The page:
The Big Question: Is Scotland becoming separated from the rest of the United Kingdom?

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Why are we asking this question now?

Because of the mounting evidence that in terms of both legislation and public policy, huge differences are emerging between England and Scotland. Education and health are key areas of discrepancy, the latest example of which highlights the fact that thousands of people could lose their sight because of a decision not to supply on the National Health Service drugs that tackle a leading cause of blindness. Unless, that is, sufferers from age-related macular degeneration - the most common form of blindness - have the fortune to live north of the border. The preliminary ruling on the subject by the National Institute for Health and Clinic Excellence applies only to England and Wales and the drugs in question are already available on prescription in Scotland.

It is a small but emotive addition to the growing list of the distinctions between the way that England, Scotland, Wales and Northern Ireland are ruled, with a knock-on effect on the everyday lives of the citizens of the nations that constitute the United Kingdom.

The issue has been brought into dramatic relief over the past six weeks with the election of a minority Scottish Nationalist administration in Edinburgh, the growing possibility that Plaid Cymru could have a share of power in Cardiff, and the restoration of devolution to Belfast.

What is driving the nations apart?

In a word, devolution. A key Labour policy commitment in 1997 led to the creation of the Scottish Parliament and Welsh Assembly two years later.

Even with Labour in office in Westminster, Edinburgh and Cardiff until last month, differences began to emerge in the running of schools, hospitals and social services as the devolved institutions' political leaders began to stake out policy positions distinct from London.

A crucial explanation appears to be the different instincts of Scottish and Welsh voters from their English counterparts. As they are traditionally more left-wing and more sympathetic to redistribution and the public sector, Labour leaders there have been forced to champion - and implement - policies opposed by the UK government. They have also steered well clear of Tony Blair's ideas for injecting choice and competition into public services. The trend can only continue with the progress of nationalism in Scotland and, to a lesser extent, in Wales and the re-establishment of the Stormont administration in Northern Ireland after years of direct rule from London.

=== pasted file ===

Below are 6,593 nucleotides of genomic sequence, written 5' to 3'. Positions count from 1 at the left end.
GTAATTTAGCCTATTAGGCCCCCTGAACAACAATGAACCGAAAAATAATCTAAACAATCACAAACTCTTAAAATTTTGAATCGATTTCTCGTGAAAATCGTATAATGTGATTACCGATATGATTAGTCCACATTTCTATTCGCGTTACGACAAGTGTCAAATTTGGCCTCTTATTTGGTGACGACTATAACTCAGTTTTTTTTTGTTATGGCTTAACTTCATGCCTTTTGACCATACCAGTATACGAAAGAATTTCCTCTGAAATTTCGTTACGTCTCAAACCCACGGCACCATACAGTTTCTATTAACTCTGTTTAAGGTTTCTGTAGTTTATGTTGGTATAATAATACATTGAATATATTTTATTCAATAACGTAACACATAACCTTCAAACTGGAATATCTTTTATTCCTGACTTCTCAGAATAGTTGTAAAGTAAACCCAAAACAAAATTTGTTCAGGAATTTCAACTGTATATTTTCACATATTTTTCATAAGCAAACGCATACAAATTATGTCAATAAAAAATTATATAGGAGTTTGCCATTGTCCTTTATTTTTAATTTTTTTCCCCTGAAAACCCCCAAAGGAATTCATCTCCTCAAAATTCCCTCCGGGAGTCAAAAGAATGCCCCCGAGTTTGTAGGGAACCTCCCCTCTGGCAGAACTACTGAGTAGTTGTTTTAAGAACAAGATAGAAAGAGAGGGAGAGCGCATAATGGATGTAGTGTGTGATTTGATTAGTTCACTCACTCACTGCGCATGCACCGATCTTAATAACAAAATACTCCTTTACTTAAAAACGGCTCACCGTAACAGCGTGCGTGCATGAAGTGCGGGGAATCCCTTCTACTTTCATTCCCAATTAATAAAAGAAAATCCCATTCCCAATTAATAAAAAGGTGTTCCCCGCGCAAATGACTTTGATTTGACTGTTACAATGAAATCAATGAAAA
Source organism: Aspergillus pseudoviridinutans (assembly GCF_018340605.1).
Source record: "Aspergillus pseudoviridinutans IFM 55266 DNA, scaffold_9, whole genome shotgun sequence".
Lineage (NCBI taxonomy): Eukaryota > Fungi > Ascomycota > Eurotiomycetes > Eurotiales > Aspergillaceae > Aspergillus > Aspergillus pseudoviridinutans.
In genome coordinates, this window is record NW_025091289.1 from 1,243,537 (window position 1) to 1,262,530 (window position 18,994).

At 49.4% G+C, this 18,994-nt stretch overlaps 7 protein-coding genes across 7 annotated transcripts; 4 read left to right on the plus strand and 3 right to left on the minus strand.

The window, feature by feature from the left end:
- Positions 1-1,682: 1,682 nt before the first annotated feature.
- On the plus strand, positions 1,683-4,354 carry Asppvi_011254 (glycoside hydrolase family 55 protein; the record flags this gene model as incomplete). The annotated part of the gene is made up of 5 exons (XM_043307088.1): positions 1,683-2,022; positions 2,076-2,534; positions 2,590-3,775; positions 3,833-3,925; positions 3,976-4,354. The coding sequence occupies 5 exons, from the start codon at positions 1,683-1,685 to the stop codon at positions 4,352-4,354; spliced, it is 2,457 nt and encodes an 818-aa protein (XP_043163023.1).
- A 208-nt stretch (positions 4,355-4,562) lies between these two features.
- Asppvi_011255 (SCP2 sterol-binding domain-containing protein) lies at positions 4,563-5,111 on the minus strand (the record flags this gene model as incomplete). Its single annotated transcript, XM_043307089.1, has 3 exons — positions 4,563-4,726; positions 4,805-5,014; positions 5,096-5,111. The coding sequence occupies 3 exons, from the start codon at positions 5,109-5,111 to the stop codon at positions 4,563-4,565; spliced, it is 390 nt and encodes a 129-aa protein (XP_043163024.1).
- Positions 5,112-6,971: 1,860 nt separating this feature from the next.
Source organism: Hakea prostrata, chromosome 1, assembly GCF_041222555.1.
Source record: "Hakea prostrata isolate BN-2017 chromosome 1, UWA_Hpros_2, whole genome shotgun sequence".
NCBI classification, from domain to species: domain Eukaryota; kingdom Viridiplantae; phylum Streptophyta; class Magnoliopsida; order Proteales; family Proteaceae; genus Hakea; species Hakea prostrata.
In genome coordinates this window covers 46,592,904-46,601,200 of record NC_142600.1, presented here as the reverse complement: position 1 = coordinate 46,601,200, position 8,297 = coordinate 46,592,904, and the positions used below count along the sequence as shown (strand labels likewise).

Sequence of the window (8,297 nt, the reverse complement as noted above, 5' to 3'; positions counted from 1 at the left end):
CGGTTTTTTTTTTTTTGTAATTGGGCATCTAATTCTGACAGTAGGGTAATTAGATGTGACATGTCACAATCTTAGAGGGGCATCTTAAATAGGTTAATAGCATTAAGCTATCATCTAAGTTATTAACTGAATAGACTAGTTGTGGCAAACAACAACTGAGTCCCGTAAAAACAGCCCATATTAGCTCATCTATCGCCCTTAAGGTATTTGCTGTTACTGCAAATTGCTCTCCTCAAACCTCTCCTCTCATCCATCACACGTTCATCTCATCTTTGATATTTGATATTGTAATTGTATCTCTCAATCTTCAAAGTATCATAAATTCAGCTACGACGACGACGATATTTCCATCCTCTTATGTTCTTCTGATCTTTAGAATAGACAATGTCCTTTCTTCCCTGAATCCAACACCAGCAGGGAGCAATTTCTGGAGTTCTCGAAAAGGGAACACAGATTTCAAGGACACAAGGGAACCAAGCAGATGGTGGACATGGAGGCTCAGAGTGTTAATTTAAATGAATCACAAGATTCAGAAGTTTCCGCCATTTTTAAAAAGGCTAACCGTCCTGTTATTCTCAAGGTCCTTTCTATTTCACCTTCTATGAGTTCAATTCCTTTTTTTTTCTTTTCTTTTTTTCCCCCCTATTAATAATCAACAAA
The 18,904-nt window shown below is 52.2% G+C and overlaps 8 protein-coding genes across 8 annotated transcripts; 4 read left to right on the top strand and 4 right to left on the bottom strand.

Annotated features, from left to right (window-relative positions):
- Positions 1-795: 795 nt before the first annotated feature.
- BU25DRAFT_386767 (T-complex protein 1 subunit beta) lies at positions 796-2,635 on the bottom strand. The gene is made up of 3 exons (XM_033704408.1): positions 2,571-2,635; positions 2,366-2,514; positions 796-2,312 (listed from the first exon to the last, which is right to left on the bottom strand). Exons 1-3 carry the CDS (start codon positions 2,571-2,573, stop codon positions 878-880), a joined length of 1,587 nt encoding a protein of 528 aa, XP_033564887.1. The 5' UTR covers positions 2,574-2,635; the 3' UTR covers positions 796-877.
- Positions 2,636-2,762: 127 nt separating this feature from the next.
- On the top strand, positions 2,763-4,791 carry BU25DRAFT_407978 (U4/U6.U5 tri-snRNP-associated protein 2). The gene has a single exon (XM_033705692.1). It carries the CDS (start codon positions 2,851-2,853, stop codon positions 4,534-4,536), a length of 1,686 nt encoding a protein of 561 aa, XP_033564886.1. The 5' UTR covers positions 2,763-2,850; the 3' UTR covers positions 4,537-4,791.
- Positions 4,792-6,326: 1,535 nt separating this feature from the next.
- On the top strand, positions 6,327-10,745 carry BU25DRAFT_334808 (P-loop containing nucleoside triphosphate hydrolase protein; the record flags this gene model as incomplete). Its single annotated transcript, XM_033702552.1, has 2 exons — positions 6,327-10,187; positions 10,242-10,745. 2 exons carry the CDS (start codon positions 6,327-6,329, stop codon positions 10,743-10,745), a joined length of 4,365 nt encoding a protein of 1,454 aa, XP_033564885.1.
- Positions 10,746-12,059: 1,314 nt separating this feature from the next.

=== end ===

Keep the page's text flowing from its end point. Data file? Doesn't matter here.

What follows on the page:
What differences are opening up over education?

If the Scottish education system has always been distinct from the rest of the UK, there is now a gulf between the experience of students in England and Scotland. The Edinburgh administration abolished the £1,000-a-year tuition fees for higher education and then rejected the £3,000-a-year top-up fees recently brought in for English universities.

Cardiff has swept away the school league tables system still in place in England, and nor is either nation showing any interest in opening the city academies or trust schools promoted by Tony Blair as the way of driving up standards in urban areas.

What about health and social services?

One of the first acts of the Scottish Executive was to bring in free long-term care for the elderly, leading to inevitable accounts of the different fates suffered by elderly residents of care homes either side of the border. Scottish nurses will also get their pay rise in full, thanks to Edinburgh, while their English colleagues will have to make do with a staged increase.